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Deep in the Aussie bush lives the elusive man eating bunyip. Despite many attempts, no one has ever captured one. 

Bunyip Sticky Gin - A unique gin distilled with the best quality juniper, lemons and lemon peel, coriander, cardamom, grains of paradise, wormwood and liquorice root and then comes the cool and unique part – its blended back with unfermented Muscat grape juice. Bunyip is a modern interpretation of the French classic called a ‘Mistelle’. Like a gin version of a Pineau de Charentes or a Sticky Wine its delicious with cheese.

Made at Nosferatu Distillery

Brisbane, Australia

No artificial colours




Bunyip Sticky Gin Christmas Pudding Recipe

Makes one Bunyip-sized magic pudding



375g raisins

375g sultanas

190g currants

100g dates

100g mixed peel

½ cup Bunyip Sticky Gin (or more to taste)

190g castor sugar

190g dark brown sugar (the darker the better)

375g butter

375g fine bread crumbs

95g plain flour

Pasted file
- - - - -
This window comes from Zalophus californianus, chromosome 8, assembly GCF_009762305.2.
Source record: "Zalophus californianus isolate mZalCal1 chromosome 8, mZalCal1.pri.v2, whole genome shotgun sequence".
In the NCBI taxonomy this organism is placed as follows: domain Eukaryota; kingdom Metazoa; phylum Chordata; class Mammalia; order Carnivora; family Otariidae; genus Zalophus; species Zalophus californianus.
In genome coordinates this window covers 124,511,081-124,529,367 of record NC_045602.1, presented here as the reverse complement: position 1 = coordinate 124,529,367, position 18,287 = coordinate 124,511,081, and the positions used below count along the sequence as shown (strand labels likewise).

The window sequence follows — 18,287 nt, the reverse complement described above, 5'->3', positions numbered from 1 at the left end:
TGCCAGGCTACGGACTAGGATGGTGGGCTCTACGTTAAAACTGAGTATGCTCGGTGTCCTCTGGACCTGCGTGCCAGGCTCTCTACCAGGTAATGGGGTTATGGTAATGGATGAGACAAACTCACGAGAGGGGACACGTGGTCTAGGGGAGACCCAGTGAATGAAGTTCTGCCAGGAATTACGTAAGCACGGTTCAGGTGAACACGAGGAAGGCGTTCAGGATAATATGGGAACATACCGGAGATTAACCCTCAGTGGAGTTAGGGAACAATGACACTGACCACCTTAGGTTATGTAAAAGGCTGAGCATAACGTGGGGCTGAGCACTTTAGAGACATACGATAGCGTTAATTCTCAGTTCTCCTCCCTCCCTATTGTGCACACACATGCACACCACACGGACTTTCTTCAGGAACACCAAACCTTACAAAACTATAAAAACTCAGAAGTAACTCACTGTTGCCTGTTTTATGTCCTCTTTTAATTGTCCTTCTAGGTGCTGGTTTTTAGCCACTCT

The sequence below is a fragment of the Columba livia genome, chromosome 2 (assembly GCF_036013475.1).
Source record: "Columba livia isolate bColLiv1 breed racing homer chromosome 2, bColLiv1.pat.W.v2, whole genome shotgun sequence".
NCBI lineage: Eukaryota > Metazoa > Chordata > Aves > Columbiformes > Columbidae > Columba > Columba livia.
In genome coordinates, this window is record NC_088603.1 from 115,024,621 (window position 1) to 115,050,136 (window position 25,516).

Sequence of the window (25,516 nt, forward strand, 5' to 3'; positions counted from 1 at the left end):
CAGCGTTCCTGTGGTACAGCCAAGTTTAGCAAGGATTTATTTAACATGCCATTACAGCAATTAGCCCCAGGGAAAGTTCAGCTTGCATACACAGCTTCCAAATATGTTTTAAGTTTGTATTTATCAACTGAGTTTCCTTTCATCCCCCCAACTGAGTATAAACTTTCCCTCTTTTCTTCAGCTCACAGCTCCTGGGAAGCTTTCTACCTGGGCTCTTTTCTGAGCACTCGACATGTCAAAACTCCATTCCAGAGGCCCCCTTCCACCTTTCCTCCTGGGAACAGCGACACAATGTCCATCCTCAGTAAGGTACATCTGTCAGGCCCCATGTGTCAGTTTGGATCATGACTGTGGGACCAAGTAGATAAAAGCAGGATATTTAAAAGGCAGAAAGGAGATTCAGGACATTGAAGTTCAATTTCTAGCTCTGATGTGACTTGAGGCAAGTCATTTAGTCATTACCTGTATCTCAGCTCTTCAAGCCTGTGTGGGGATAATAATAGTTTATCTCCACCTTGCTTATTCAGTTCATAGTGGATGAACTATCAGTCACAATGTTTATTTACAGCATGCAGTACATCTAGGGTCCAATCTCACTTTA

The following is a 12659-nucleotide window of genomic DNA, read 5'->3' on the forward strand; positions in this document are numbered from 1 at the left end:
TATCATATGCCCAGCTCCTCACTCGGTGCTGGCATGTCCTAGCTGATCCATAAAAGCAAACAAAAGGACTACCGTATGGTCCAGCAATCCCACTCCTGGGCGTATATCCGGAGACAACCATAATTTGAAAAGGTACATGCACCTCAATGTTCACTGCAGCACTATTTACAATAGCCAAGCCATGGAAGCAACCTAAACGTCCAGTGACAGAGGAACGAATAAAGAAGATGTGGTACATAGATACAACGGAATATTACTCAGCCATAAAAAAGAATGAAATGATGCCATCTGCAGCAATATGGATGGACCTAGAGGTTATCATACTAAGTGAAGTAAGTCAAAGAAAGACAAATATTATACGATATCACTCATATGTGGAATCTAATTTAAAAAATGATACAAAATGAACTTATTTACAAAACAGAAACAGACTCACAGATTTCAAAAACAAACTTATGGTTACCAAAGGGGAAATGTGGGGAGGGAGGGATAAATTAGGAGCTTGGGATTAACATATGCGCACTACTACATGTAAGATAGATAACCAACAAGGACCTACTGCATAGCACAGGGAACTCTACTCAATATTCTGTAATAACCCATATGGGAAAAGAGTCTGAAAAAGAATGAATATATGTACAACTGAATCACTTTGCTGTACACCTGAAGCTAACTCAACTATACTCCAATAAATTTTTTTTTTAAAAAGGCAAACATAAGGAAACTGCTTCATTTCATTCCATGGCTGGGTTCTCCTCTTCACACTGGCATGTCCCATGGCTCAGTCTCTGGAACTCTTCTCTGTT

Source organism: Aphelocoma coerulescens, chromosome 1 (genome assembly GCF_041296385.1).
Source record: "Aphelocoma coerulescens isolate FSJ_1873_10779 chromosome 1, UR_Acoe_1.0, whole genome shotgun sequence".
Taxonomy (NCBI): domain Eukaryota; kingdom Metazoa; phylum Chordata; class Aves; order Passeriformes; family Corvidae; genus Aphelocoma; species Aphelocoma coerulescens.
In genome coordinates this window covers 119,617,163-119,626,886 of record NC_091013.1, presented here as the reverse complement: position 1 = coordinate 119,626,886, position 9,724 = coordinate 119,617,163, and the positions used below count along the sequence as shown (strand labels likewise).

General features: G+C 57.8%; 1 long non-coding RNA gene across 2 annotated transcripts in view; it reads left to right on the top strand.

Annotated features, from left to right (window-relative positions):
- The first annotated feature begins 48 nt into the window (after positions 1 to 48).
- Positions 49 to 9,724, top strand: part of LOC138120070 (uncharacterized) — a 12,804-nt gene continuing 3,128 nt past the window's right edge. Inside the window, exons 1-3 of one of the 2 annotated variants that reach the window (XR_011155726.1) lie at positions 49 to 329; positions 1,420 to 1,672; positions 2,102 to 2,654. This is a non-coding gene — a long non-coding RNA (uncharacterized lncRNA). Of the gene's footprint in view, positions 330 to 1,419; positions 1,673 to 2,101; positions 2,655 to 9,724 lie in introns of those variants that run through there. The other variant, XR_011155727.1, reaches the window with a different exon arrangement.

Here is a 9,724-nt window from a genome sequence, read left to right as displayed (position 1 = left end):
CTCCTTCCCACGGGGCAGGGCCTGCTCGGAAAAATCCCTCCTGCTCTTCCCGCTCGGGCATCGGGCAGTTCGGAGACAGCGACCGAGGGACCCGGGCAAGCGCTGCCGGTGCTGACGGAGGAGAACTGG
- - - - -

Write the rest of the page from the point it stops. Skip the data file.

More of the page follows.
3 tablespoons golden syrup

8 eggs

3 grated carrots

95g chopped almonds

1 ½ teaspoons salt

1 teaspoon bicarb soda

1 teaspoon mixed spice

3 packets glace cherries (different colours)

6 teaspoons brandy for flaming 

Bunyip Sticky Gin and boozy cream to serve


Wash all the fruit quickly in cold water. This gets rid of any grit, etc. – do this thoroughly. Mix up with the Bunyip Sticky Gin and soak for 3 to 4 days in the fridge. Cream the butter and sugars and then add eggs one by one and golden syrup. Add dry ingredients. Fold the fruit mixture and carrot and nuts. Use your hands and give it a good squelch around. You can lick your fingers afterwards – don’t re-dip.


Put baking paper in the base of the pudding bowls and then on top. Cover with two layers of aluminium foil and tie up as best you can. The idea is to stop any water getting into the pudding itself. Boil for 4 hours with water ¾ the way up the basin. Keep checking the water level – it only needs to boil gently. After boiling, leave pudding (in its container) to develop in a cool dark place.


On Christmas Day


To reheat the pudding steam it for an hour (semi-submerged in simmering water). Gently heat around 6 tablespoons of brandy. Remove the pudding from its bowl and place, inverted, on a serving dish. Cover with the brandy and then ignite. Quickly carry the flaming masterpiece to the table.

Adapted from a recipe from our dear friend Peter Weis.

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